How to avoid back pain when watching the World Cup

Can watching football cause back pain?  Absolutely!!  Here\’s a guide to how to avoid getting (especially lower) back pain when watching “the beautiful game”.

Move around

Sitting for long periods (90 minutes is too long) is associated with lower back pain.  Alcohol will only numb the pain temporarily, but you’ll wake up the next day thinking “why is my back (and head) so sore?”.  Sitting is a postural stress and there’s a good chance that sitting still (especially if you’re tense) will set off an old pain – or start a new one!  Walking up and down in front of the TV/big screen would help.

Don’t stay up late

Lack of sleep makes it more difficult for your body to self-regulate, and acts as a stressor on your nervous system, making it more likely you’ll push yourself into the pain zone.

Don’t eat rubbish

Eating nutrient-deficient foods (e.g. crisps) means your body has to work harder at a time when you need it to be at its best (to support your team well).  Use the World Cup period to join the players in optimum nutrition.

Don’t jump around when excited

Going from slumped on a sofa to leaping in the air is a great way to injure yourself – so if your team scores, turn to your fellow supporter, shake his or her hand  and say in enthusiastic tones “Gee, isn’t that fantastic… that man just scored a goal – aren’t we the greatest team in the world cup!”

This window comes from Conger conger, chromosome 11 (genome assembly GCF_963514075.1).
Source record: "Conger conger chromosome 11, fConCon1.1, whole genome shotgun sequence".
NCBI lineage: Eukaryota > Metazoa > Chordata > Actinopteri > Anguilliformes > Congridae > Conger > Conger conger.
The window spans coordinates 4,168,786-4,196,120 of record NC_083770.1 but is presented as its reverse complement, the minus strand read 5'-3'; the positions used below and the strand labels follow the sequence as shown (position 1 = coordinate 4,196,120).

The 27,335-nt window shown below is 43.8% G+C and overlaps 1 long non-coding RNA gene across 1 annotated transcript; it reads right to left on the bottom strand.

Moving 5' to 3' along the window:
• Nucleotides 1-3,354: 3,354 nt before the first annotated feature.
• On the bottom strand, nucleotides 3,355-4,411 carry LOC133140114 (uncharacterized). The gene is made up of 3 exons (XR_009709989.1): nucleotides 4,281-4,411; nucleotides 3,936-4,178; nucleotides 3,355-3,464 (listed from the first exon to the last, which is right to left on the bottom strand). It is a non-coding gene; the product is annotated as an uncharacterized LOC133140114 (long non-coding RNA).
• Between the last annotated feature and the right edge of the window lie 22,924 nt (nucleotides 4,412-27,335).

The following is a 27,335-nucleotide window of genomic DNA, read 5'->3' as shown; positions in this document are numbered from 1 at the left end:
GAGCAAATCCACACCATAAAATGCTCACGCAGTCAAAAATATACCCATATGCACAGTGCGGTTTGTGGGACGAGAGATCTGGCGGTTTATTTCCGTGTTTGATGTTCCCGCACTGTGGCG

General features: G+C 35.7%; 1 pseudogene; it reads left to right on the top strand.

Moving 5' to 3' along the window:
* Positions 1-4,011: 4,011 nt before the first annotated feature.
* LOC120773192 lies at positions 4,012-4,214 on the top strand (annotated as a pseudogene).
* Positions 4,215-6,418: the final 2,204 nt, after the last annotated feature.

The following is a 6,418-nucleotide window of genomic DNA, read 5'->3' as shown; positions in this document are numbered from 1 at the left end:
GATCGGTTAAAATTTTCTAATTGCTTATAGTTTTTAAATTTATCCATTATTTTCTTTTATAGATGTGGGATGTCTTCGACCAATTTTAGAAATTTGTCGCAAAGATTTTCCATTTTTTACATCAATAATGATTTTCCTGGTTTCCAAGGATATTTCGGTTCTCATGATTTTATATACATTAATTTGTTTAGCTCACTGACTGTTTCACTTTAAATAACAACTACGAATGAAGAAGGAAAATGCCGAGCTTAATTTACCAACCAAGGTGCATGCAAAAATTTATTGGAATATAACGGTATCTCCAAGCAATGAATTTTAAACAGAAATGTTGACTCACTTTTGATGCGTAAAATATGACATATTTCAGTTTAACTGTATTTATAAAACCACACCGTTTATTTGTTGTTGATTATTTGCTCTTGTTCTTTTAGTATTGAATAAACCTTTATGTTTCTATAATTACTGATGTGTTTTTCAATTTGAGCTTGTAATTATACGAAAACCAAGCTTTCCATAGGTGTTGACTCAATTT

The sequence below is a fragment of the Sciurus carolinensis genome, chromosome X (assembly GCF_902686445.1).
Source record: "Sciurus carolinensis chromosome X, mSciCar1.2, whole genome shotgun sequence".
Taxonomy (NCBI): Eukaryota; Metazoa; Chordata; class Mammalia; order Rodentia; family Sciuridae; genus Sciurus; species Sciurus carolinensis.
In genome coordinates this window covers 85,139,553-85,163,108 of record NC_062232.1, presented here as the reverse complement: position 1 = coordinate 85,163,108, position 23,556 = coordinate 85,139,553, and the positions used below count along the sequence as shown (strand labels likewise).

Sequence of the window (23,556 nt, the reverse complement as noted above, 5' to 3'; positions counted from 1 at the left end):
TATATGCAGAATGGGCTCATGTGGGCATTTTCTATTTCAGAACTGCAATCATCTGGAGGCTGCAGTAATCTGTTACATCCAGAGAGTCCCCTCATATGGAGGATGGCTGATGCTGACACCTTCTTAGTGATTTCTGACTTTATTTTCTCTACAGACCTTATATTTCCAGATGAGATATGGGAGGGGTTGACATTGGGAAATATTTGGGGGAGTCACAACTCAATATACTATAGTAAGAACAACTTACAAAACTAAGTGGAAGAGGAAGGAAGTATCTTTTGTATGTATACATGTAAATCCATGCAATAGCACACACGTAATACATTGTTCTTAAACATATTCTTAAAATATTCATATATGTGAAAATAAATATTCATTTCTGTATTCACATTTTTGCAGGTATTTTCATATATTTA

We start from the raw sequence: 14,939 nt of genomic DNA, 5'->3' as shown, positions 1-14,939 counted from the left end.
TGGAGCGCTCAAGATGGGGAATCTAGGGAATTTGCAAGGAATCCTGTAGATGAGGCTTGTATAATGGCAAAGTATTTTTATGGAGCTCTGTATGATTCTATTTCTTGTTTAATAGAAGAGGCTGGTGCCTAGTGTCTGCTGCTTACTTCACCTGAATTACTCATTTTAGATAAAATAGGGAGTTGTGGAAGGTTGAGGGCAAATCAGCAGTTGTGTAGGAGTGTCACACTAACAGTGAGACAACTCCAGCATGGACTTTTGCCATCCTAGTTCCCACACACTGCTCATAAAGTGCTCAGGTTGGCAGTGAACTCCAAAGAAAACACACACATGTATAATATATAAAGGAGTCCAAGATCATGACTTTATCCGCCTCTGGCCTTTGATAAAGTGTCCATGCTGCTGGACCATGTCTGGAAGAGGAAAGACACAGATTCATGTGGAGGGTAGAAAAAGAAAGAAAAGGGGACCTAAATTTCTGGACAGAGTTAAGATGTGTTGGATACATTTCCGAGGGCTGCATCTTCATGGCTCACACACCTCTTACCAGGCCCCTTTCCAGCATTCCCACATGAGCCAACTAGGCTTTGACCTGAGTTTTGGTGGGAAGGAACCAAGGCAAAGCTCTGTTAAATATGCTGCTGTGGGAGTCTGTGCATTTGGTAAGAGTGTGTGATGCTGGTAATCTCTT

Don’t be tense

If your team is playing poorly, or the game is running close to the wire, try not to get anxious.  Anxiety is a great trigger for muscle tension and old pain patterns.  Perhaps prepare a mantra for these sorts of situations “It’s only a game; whatever happens, it’s all about taking part”.

Avoid alcohol

Alcohol dehydrates you, so your tissues tend to be less-well oxygenated, meaning they are less able to cope if you assault them (by jumping around for instance).  Or – at the very least – drink loads of water too!

Avoid crowds

We tend to copy others, so if they’re staying up late, drinking alcohol, slumping on sofas, being tense (e.g. shouting at the ref), and occasionally jumping around, it’s more likely that you will too.

Don’t be depressed if your team loses

Depression is linked to an increased incidence of pain.  So, if your team loses, try to put on a happy face; don’t turn to drugs (including alcohol) which often exacerbate depression – unless they’re on prescription from your GP (best not to ask for prescription anti-depressants from your GP if your depression is purely a result of your team’s failure to progress).

So, in summary, if you want to minimise the risk of causing or aggravating back pain when watching football:

  • Watch alone
  • Don’t drink alcohol
  • Eat salad and other highly nutritious foods
  • Walk up and down while watching
  • Sit up straight when sitting – don’t lean forwards
  • Go to bed on time or early
  • Relax – perhaps meditate at half-time?
  • Celebrate in a reserved manner
  • Cultivate a positive attitude
  • Share this with your mates

Alternatively, you could ignore all this advice, have a great time with your mates, and just run the risk anyway 😉

If you do hurt yourself, we are waiting on the sidelines to pick up the pieces.  Give us a ring on 0131 221 1415 or drop me an email, and pleeeeease, if you do hurt yourself watching, do share it on our Facebook pagewe all love a good laugh!!

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